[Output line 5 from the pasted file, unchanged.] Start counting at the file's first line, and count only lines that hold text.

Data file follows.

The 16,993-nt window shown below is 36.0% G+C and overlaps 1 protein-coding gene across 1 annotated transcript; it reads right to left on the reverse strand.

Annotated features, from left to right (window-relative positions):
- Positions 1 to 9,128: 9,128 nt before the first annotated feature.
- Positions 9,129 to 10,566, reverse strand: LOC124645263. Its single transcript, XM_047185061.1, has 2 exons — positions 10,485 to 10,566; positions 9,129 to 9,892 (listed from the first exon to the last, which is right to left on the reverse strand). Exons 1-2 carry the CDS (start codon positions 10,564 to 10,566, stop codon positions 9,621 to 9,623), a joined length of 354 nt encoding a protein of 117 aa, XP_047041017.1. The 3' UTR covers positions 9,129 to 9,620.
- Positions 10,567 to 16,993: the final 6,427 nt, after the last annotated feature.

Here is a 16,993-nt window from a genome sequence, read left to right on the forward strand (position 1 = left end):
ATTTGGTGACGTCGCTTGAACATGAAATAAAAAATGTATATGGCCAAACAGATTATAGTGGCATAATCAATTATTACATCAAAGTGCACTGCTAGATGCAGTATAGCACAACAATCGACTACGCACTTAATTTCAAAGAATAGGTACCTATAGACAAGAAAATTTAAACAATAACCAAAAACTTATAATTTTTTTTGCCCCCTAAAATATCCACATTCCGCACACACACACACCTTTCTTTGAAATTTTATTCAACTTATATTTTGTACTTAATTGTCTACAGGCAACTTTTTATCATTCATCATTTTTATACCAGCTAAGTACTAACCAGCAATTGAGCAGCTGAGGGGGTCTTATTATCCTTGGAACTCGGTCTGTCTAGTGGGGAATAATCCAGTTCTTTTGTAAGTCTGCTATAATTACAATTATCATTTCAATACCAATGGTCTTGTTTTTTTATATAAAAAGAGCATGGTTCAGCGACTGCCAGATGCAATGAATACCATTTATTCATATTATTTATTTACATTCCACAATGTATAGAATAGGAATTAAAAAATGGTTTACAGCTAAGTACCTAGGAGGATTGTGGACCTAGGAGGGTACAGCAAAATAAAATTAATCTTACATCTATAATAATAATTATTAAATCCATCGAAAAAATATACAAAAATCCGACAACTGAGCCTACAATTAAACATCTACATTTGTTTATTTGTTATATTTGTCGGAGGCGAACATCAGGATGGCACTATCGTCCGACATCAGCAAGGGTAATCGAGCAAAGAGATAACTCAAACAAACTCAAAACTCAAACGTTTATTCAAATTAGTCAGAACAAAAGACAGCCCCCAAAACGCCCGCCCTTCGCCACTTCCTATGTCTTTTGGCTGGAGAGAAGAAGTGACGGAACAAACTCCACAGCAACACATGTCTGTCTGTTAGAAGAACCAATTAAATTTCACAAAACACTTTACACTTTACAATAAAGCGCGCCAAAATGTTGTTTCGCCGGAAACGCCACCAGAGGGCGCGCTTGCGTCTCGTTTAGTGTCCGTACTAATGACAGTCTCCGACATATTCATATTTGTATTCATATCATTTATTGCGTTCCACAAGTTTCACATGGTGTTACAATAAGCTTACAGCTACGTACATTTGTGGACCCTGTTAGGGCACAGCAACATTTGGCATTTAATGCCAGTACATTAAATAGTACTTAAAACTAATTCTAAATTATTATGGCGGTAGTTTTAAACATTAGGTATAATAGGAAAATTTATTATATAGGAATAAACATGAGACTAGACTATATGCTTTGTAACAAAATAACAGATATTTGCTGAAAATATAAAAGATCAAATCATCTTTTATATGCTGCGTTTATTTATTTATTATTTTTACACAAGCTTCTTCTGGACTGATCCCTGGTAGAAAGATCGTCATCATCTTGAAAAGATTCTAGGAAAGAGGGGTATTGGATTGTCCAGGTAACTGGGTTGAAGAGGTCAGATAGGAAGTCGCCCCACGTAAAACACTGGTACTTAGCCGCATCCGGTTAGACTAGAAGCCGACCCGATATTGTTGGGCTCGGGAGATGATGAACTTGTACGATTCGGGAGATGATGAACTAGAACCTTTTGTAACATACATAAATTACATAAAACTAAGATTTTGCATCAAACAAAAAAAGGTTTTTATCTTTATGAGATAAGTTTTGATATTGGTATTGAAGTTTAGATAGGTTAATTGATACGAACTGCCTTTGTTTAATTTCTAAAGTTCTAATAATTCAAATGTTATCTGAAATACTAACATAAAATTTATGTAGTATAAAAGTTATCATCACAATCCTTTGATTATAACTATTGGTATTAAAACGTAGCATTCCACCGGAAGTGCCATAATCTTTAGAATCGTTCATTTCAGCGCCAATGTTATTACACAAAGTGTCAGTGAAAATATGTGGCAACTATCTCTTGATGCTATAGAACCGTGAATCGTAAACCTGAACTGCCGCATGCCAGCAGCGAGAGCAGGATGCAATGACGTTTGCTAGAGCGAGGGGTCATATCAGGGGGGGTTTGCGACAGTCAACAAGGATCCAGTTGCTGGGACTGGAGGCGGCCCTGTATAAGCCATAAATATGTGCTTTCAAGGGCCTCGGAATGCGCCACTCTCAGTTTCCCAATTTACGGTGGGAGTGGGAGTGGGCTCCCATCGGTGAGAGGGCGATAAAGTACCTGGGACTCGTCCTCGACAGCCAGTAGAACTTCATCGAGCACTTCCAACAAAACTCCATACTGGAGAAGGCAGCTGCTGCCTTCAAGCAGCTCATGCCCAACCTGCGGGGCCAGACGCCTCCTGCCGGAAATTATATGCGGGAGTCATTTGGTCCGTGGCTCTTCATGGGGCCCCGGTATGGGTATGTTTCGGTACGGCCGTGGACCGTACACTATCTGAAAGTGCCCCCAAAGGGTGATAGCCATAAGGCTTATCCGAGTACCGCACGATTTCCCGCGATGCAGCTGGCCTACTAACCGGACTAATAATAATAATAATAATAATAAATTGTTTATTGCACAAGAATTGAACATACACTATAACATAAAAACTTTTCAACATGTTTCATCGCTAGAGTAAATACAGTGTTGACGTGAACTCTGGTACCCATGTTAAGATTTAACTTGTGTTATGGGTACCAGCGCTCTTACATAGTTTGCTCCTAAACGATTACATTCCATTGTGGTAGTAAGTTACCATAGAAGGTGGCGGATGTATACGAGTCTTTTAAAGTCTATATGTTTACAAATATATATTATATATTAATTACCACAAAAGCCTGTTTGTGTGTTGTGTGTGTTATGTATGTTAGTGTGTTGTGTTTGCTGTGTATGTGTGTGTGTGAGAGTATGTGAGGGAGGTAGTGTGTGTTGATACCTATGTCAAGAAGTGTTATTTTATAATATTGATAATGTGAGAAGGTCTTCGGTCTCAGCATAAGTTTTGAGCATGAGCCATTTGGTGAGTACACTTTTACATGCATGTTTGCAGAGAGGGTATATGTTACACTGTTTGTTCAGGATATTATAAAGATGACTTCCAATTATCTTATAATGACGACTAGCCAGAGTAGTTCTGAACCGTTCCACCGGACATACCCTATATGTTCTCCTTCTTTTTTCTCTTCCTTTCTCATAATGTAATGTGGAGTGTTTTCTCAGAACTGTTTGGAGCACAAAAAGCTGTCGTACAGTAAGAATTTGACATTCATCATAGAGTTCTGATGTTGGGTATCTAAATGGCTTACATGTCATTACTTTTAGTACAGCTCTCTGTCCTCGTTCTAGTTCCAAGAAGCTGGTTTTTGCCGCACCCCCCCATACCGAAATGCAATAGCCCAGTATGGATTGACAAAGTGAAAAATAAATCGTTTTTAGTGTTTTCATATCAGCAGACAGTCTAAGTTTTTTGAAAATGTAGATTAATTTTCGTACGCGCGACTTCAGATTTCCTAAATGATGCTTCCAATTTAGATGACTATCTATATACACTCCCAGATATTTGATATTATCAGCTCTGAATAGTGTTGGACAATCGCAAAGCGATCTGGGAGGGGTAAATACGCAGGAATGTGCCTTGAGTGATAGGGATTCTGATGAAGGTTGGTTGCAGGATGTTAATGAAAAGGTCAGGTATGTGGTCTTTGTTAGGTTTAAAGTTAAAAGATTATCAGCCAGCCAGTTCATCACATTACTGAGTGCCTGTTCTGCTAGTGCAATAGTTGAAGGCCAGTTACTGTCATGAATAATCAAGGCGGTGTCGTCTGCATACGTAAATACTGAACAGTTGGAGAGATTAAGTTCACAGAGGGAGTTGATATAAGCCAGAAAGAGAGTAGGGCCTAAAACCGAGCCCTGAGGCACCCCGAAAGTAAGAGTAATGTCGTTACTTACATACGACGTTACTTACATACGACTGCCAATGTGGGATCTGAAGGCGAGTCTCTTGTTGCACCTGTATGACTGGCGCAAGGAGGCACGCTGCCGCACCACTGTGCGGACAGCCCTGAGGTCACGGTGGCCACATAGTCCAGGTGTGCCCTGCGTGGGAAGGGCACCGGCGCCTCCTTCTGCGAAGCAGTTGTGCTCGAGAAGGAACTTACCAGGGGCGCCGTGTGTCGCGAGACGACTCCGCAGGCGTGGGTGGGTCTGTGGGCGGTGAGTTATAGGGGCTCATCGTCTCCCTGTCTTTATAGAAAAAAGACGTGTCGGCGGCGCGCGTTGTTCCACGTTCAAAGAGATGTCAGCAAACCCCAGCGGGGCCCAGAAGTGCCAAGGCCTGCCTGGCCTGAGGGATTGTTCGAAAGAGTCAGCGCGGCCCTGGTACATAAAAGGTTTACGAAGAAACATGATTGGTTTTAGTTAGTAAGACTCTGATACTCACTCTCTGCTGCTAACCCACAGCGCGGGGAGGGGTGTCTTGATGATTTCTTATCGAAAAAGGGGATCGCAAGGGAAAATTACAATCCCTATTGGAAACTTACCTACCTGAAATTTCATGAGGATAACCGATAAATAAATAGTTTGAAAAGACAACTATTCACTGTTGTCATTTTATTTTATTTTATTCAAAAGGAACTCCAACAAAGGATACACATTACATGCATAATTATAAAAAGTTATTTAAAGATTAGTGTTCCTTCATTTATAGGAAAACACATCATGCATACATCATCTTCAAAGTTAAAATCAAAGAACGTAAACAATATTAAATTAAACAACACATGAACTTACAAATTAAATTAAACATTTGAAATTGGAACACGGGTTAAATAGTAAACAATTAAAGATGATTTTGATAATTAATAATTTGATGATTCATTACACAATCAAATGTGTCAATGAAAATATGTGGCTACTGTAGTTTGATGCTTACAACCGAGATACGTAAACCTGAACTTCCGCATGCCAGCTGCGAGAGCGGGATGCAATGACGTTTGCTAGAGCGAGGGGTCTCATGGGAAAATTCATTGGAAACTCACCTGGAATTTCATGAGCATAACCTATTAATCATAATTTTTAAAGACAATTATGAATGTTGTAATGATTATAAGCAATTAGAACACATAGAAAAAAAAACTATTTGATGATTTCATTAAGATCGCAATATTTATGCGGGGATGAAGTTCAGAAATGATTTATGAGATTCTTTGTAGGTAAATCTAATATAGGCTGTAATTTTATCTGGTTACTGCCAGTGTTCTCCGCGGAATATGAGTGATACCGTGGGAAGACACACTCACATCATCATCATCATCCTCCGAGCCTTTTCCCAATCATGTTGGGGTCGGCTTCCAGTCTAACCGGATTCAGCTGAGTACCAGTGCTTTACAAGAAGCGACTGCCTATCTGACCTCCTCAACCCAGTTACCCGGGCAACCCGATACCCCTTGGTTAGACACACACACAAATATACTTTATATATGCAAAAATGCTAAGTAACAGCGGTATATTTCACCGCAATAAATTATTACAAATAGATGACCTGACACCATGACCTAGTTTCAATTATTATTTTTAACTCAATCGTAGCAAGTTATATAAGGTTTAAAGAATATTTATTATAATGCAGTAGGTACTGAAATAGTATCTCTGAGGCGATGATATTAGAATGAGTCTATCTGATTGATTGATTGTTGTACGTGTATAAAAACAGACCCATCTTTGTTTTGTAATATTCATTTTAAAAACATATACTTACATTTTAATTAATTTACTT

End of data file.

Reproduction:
- Positions 10,567 to 16,993: the final 6,427 nt, after the last annotated feature.